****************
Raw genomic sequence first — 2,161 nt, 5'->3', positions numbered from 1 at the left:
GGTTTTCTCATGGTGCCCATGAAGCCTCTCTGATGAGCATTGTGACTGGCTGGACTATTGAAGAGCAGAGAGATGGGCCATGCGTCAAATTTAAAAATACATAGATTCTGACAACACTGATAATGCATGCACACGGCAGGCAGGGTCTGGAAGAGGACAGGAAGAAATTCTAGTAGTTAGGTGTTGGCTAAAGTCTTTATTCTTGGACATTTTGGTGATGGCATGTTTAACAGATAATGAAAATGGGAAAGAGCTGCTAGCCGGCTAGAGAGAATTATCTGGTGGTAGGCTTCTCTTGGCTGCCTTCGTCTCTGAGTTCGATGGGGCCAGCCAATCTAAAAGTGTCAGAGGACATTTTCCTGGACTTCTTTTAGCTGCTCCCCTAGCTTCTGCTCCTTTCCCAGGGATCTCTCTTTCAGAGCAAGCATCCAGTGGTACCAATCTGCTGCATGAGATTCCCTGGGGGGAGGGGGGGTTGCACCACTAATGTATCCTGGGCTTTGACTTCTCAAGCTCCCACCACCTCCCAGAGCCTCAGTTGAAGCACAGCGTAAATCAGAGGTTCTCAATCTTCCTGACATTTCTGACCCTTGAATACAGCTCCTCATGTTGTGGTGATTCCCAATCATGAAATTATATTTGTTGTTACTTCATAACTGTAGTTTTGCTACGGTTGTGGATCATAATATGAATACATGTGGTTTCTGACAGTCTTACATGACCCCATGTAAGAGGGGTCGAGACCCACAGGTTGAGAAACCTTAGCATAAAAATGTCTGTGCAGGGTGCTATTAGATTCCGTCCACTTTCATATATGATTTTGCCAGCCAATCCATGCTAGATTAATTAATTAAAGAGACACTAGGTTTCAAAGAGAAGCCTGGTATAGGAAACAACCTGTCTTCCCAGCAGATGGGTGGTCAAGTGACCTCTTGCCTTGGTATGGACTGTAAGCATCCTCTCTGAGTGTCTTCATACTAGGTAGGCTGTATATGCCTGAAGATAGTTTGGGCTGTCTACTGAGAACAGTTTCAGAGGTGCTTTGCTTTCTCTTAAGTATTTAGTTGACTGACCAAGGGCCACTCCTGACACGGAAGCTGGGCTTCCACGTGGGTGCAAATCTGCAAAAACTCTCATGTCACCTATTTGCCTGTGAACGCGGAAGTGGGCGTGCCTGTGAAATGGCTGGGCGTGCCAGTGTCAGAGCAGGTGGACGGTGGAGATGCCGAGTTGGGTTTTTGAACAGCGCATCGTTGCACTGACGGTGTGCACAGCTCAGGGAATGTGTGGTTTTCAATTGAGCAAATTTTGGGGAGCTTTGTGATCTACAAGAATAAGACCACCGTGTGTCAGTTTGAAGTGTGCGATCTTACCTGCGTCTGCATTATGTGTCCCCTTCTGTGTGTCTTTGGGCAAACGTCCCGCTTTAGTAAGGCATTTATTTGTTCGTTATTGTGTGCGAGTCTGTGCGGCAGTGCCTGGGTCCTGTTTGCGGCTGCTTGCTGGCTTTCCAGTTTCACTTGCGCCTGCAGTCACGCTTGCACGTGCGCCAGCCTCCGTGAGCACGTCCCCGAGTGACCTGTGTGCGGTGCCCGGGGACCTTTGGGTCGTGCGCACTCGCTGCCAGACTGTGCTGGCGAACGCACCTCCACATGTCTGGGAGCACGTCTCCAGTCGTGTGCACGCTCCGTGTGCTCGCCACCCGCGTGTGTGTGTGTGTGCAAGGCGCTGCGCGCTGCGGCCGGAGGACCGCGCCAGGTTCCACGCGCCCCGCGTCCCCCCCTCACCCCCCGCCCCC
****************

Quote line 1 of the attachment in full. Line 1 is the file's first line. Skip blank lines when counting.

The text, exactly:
Raw genomic sequence first — 2,161 nt, 5'->3', positions numbered from 1 at the left: